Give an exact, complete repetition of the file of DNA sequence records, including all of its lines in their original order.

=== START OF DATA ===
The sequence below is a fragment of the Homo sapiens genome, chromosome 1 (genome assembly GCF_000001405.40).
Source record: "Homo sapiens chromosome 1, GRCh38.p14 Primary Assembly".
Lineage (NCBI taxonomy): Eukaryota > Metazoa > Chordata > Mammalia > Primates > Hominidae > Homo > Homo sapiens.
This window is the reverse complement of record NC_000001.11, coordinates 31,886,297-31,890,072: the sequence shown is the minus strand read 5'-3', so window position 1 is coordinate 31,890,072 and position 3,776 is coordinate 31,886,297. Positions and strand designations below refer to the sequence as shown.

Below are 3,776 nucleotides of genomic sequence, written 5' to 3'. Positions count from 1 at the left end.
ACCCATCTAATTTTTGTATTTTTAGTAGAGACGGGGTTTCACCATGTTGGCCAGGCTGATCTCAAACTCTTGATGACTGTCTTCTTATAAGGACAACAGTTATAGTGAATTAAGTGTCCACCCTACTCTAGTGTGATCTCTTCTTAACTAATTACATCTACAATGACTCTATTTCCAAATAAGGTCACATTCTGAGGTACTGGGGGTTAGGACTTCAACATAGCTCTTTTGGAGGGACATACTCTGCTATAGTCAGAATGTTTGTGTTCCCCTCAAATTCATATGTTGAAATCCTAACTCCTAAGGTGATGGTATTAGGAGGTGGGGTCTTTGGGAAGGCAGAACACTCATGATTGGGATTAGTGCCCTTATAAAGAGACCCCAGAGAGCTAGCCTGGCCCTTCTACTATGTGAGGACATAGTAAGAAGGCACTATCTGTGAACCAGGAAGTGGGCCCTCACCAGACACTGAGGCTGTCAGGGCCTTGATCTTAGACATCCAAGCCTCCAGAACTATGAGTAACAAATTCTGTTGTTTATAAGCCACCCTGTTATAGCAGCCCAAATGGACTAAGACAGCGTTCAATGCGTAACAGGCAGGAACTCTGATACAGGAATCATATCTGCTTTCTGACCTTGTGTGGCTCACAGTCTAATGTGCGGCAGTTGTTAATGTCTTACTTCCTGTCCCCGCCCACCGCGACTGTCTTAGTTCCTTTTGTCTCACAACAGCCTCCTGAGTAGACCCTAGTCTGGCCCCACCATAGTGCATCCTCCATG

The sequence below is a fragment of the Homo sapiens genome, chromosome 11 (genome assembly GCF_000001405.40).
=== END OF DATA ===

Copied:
The sequence below is a fragment of the Homo sapiens genome, chromosome 1 (genome assembly GCF_000001405.40).
Source record: "Homo sapiens chromosome 1, GRCh38.p14 Primary Assembly".
Lineage (NCBI taxonomy): Eukaryota > Metazoa > Chordata > Mammalia > Primates > Hominidae > Homo > Homo sapiens.
This window is the reverse complement of record NC_000001.11, coordinates 31,886,297-31,890,072: the sequence shown is the minus strand read 5'-3', so window position 1 is coordinate 31,890,072 and position 3,776 is coordinate 31,886,297. Positions and strand designations below refer to the sequence as shown.

Below are 3,776 nucleotides of genomic sequence, written 5' to 3'. Positions count from 1 at the left end.
ACCCATCTAATTTTTGTATTTTTAGTAGAGACGGGGTTTCACCATGTTGGCCAGGCTGATCTCAAACTCTTGATGACTGTCTTCTTATAAGGACAACAGTTATAGTGAATTAAGTGTCCACCCTACTCTAGTGTGATCTCTTCTTAACTAATTACATCTACAATGACTCTATTTCCAAATAAGGTCACATTCTGAGGTACTGGGGGTTAGGACTTCAACATAGCTCTTTTGGAGGGACATACTCTGCTATAGTCAGAATGTTTGTGTTCCCCTCAAATTCATATGTTGAAATCCTAACTCCTAAGGTGATGGTATTAGGAGGTGGGGTCTTTGGGAAGGCAGAACACTCATGATTGGGATTAGTGCCCTTATAAAGAGACCCCAGAGAGCTAGCCTGGCCCTTCTACTATGTGAGGACATAGTAAGAAGGCACTATCTGTGAACCAGGAAGTGGGCCCTCACCAGACACTGAGGCTGTCAGGGCCTTGATCTTAGACATCCAAGCCTCCAGAACTATGAGTAACAAATTCTGTTGTTTATAAGCCACCCTGTTATAGCAGCCCAAATGGACTAAGACAGCGTTCAATGCGTAACAGGCAGGAACTCTGATACAGGAATCATATCTGCTTTCTGACCTTGTGTGGCTCACAGTCTAATGTGCGGCAGTTGTTAATGTCTTACTTCCTGTCCCCGCCCACCGCGACTGTCTTAGTTCCTTTTGTCTCACAACAGCCTCCTGAGTAGACCCTAGTCTGGCCCCACCATAGTGCATCCTCCATG

The sequence below is a fragment of the Homo sapiens genome, chromosome 11 (genome assembly GCF_000001405.40).